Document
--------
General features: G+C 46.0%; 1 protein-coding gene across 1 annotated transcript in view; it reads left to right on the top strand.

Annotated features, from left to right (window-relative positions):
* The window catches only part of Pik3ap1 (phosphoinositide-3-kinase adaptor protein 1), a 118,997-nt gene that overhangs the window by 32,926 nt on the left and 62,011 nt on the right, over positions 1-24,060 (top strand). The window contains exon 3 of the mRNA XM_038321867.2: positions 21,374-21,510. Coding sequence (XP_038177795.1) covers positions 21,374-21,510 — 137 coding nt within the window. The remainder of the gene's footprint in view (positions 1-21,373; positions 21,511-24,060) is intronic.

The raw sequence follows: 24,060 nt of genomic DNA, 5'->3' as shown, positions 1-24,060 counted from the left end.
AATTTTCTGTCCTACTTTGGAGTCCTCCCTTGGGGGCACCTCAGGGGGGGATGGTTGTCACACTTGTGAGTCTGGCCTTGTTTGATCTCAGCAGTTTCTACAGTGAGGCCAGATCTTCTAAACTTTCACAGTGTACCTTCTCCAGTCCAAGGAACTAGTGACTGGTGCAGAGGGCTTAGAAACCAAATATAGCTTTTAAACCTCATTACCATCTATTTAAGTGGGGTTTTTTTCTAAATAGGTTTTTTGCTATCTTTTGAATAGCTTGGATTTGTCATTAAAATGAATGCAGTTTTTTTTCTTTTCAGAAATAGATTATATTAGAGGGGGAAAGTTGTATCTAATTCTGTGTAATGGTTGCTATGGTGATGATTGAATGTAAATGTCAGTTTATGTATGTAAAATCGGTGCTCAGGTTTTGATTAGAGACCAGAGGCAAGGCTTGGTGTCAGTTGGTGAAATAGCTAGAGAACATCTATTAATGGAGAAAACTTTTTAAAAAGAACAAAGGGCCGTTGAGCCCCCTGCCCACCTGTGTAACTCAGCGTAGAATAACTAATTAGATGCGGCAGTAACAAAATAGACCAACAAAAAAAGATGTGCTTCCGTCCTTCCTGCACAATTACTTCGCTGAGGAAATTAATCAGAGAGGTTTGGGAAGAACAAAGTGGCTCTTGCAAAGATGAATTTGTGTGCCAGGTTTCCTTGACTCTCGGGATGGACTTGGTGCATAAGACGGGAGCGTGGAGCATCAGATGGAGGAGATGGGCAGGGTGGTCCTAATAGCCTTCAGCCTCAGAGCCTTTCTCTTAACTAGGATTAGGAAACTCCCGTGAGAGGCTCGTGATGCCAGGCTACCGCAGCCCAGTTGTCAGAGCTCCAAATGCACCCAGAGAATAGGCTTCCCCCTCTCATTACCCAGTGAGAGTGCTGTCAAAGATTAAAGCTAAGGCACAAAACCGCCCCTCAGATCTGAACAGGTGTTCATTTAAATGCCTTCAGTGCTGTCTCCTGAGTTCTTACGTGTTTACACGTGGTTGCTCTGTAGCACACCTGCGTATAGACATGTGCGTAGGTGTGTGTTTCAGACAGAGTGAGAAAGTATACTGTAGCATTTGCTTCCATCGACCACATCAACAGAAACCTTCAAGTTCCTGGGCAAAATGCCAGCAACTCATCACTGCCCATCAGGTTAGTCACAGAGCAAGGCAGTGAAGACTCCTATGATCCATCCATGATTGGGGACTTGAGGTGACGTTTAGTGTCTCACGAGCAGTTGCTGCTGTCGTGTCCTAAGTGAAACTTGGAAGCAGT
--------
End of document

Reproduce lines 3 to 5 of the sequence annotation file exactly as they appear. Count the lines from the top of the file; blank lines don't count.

* The window catches only part of Pik3ap1 (phosphoinositide-3-kinase adaptor protein 1), a 118,997-nt gene that overhangs the window by 32,926 nt on the left and 62,011 nt on the right, over positions 1-24,060 (top strand). The window contains exon 3 of the mRNA XM_038321867.2: positions 21,374-21,510. Coding sequence (XP_038177795.1) covers positions 21,374-21,510 — 137 coding nt within the window. The remainder of the gene's footprint in view (positions 1-21,373; positions 21,511-24,060) is intronic.

The raw sequence follows: 24,060 nt of genomic DNA, 5'->3' as shown, positions 1-24,060 counted from the left end.
AATTTTCTGTCCTACTTTGGAGTCCTCCCTTGGGGGCACCTCAGGGGGGGATGGTTGTCACACTTGTGAGTCTGGCCTTGTTTGATCTCAGCAGTTTCTACAGTGAGGCCAGATCTTCTAAACTTTCACAGTGTACCTTCTCCAGTCCAAGGAACTAGTGACTGGTGCAGAGGGCTTAGAAACCAAATATAGCTTTTAAACCTCATTACCATCTATTTAAGTGGGGTTTTTTTCTAAATAGGTTTTTTGCTATCTTTTGAATAGCTTGGATTTGTCATTAAAATGAATGCAGTTTTTTTTCTTTTCAGAAATAGATTATATTAGAGGGGGAAAGTTGTATCTAATTCTGTGTAATGGTTGCTATGGTGATGATTGAATGTAAATGTCAGTTTATGTATGTAAAATCGGTGCTCAGGTTTTGATTAGAGACCAGAGGCAAGGCTTGGTGTCAGTTGGTGAAATAGCTAGAGAACATCTATTAATGGAGAAAACTTTTTAAAAAGAACAAAGGGCCGTTGAGCCCCCTGCCCACCTGTGTAACTCAGCGTAGAATAACTAATTAGATGCGGCAGTAACAAAATAGACCAACAAAAAAAGATGTGCTTCCGTCCTTCCTGCACAATTACTTCGCTGAGGAAATTAATCAGAGAGGTTTGGGAAGAACAAAGTGGCTCTTGCAAAGATGAATTTGTGTGCCAGGTTTCCTTGACTCTCGGGATGGACTTGGTGCATAAGACGGGAGCGTGGAGCATCAGATGGAGGAGATGGGCAGGGTGGTCCTAATAGCCTTCAGCCTCAGAGCCTTTCTCTTAACTAGGATTAGGAAACTCCCGTGAGAGGCTCGTGATGCCAGGCTACCGCAGCCCAGTTGTCAGAGCTCCAAATGCACCCAGAGAATAGGCTTCCCCCTCTCATTACCCAGTGAGAGTGCTGTCAAAGATTAAAGCTAAGGCACAAAACCGCCCCTCAGATCTGAACAGGTGTTCATTTAAATGCCTTCAGTGCTGTCTCCTGAGTTCTTACGTGTTTACACGTGGTTGCTCTGTAGCACACCTGCGTATAGACATGTGCGTAGGTGTGTGTTTCAGACAGAGTGAGAAAGTATACTGTAGCATTTGCTTCCATCGACCACATCAACAGAAACCTTCAAGTTCCTGGGCAAAATGCCAGCAACTCATCACTGCCCATCAGGTTAGTCACAGAGCAAGGCAGTGAAGACTCCTATGATCCATCCATGATTGGGGACTTGAGGTGACGTTTAGTGTCTCACGAGCAGTTGCTGCTGTCGTGTCCTAAGTGAAACTTGGAAGCAGT